Identifying Credible Sources
In this blog entry we will explore how to quickly identify credible sources of information using Providence and location based intelligence.
In the world of Open Source Intelligence there can be a lot of “noise”. This is particularly true during an event, or directly after an event. Identifying a credible source of information to help you gain situational awareness can be difficult during these periods.
Having a source on the ground getting a first-hand view of what has or is happening can give you great insight into the situation.
In this example, we will use location based intelligence to identify a source of information to help us understand what is going on “on the ground” in Iraq in the battle against Islamic State.
In the first instance we have set the time-scale in Providence for the past 7 days and selected our ISIS entity which we have set-up to monitor Islamic State based chatter.
In Figure 1 below we can now see a filtered view of this chatter, including posts made with geolocation services turned on.
In Figure 2. we zoom in to get a better view of where the posts in Syria and Iraq have been made from and select them by creating a geo-fence on the interactive map.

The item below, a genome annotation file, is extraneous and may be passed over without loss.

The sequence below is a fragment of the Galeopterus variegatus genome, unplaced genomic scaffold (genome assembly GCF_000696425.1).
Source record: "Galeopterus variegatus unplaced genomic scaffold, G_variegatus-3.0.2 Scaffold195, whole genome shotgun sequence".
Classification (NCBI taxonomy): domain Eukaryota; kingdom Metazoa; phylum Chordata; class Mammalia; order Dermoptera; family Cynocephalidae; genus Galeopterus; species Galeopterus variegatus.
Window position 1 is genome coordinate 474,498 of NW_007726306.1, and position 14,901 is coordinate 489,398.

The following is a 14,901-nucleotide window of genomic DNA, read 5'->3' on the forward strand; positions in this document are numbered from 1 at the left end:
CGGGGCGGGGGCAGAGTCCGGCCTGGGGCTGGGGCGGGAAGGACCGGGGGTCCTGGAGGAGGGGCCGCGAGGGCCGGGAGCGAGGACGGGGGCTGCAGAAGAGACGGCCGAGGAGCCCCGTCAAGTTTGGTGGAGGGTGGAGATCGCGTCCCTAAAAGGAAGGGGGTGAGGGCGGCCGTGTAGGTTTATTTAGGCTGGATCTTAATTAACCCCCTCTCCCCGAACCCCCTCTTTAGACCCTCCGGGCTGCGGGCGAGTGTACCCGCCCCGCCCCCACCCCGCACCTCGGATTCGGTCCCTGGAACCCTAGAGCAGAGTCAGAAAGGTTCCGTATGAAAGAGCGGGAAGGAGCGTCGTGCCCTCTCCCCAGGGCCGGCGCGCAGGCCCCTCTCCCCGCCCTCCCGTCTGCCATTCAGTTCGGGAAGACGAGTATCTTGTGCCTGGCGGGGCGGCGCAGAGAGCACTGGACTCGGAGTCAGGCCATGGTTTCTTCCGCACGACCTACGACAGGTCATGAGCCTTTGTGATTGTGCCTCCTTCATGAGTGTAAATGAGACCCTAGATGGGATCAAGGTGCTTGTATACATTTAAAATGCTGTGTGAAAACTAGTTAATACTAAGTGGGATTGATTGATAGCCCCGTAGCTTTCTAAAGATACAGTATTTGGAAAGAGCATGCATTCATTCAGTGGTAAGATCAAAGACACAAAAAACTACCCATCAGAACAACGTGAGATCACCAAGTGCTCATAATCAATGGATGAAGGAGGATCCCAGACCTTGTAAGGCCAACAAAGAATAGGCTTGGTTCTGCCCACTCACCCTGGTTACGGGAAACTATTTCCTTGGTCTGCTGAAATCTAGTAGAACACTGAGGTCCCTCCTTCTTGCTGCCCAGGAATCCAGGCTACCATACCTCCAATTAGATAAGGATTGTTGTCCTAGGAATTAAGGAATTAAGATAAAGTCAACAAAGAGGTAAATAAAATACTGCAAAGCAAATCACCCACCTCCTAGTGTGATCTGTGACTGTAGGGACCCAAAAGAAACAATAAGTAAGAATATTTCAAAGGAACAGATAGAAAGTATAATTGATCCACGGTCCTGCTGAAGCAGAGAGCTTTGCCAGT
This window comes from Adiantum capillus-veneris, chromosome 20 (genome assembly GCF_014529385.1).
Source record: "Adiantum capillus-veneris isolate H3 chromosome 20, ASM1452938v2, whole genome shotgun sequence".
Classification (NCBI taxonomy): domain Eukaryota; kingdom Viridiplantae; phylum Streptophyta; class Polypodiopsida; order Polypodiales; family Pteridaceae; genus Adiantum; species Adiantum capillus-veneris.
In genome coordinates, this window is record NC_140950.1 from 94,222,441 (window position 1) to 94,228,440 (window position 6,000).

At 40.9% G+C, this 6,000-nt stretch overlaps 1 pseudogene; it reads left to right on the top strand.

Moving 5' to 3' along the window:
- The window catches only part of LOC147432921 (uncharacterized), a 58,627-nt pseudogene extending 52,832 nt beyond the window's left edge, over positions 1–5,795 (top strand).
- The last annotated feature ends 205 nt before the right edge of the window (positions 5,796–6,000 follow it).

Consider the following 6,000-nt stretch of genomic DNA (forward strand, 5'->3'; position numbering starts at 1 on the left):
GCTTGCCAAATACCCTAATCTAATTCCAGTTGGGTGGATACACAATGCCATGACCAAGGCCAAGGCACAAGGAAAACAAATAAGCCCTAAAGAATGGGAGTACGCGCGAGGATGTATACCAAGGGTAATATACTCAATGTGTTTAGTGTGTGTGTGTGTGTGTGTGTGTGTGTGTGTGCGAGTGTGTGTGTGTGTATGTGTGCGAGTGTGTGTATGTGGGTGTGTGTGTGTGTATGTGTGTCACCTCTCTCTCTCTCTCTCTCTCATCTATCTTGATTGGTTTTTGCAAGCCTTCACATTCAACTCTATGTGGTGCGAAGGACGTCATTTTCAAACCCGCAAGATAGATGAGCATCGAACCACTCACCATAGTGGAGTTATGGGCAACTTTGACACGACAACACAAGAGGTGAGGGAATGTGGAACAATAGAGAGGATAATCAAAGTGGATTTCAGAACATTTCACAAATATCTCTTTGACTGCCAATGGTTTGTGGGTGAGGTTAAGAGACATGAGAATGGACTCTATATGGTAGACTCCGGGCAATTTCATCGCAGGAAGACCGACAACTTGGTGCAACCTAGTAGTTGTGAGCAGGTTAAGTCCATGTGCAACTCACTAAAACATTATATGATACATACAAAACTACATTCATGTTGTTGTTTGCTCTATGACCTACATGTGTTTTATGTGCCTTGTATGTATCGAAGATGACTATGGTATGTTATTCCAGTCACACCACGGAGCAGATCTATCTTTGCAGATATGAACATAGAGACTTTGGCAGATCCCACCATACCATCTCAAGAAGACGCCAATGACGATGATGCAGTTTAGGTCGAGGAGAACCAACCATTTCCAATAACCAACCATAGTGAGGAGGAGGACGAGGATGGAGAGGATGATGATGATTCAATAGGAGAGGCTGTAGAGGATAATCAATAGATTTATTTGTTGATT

Zooming in further as shown in Figure 3 below, we can see there are individuals posting from three locations inside Iraq with location services enabled. They are posting from Kirkuk, Sharqat and Baretle, which is located on the outskirts of Mosul.
Moving down the Providence UI to our Usernames feature as seen in Figure 4 we can see there are in fact three separate people posting with location services enable. Providence collects and analyses all usernames associated with post data which has been collected. This enables analysts to quickly identify and filter down what a specific individual is posting about. Providence presents this information in a ranked fashion which allows a user to quickly understand who is most active in posting.
WorldStack has redacted the names of the individual identified and the exact locations as a security precaution given where they are reporting from and the dangers associated with it.
All three people identified are in fact reporters covering the fight against Islamic State from the ground in Iraq. After a quick review of their profiles and the content they are posting one in particular stands out from the rest as providing the most up-to-date and consistent reporting.
This individual seems to get pictures of events as they unfold, posts to Twitter then links a lot of his pictures to his Instagram account, as can be seen below in Figures 5 and 6.
As can be seen using Providence and a few quick steps we have identified a source who is posting first-hand information from the ground in Iraq. The information he presents on his Twitter and Instagram accounts appear to be unbiased.
This same methodology can be useful across a wide variety of use cases, such as natural disasters, biosecurity, terrorism incidents and many more where having credible first-hand accounts is important for gaining insight when you may not have trusted individuals on the ground.